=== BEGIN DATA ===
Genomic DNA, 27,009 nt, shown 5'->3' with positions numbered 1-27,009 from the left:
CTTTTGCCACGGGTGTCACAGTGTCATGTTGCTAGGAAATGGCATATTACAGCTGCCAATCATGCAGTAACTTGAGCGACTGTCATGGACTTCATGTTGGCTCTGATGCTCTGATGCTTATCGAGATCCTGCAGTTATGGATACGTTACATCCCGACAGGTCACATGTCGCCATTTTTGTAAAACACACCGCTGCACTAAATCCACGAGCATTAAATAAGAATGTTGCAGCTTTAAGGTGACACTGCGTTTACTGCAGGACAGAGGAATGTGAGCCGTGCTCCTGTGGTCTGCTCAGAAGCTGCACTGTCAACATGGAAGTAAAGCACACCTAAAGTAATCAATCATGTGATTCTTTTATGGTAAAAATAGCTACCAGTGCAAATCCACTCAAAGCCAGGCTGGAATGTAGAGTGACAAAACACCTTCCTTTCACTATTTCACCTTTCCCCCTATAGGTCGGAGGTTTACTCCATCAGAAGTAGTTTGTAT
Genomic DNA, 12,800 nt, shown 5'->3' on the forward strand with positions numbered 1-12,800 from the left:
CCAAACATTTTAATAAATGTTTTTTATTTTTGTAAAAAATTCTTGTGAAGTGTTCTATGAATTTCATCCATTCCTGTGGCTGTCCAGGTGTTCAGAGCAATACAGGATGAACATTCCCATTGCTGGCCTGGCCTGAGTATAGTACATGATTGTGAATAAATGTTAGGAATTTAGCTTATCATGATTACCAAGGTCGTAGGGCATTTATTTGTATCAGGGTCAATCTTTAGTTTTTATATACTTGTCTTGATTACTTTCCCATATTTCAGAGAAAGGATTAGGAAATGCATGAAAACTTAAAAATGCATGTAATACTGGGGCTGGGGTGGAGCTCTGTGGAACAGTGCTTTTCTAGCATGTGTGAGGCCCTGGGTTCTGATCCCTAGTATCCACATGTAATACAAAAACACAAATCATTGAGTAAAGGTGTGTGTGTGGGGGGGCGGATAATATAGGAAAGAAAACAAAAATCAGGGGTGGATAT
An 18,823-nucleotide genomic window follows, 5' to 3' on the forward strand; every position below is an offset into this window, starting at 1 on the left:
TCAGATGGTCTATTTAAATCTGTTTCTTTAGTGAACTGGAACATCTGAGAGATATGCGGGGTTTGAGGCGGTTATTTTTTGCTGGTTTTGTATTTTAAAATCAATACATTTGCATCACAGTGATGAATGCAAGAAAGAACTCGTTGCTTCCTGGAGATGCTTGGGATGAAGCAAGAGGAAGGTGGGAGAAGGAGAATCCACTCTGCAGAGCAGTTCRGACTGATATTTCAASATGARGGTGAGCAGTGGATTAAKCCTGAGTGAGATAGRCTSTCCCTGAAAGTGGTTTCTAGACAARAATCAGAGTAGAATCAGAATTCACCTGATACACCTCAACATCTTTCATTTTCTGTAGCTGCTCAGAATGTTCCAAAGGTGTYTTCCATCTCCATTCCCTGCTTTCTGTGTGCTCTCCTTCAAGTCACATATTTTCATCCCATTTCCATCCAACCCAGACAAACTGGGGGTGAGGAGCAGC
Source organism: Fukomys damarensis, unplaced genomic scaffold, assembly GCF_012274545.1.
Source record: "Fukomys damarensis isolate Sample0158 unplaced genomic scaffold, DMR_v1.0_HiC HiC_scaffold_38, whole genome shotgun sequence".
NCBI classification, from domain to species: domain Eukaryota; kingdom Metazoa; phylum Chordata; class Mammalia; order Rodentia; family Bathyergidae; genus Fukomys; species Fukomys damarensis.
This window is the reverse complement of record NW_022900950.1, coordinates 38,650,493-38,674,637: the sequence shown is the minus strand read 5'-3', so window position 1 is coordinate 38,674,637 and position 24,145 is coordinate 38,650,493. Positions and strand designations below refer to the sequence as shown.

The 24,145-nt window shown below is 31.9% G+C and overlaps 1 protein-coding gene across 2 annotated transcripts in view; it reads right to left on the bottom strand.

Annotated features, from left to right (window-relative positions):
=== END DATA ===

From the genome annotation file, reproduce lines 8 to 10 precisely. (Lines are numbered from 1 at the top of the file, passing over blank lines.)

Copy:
Source record: "Fukomys damarensis isolate Sample0158 unplaced genomic scaffold, DMR_v1.0_HiC HiC_scaffold_38, whole genome shotgun sequence".
NCBI classification, from domain to species: domain Eukaryota; kingdom Metazoa; phylum Chordata; class Mammalia; order Rodentia; family Bathyergidae; genus Fukomys; species Fukomys damarensis.
This window is the reverse complement of record NW_022900950.1, coordinates 38,650,493-38,674,637: the sequence shown is the minus strand read 5'-3', so window position 1 is coordinate 38,674,637 and position 24,145 is coordinate 38,650,493. Positions and strand designations below refer to the sequence as shown.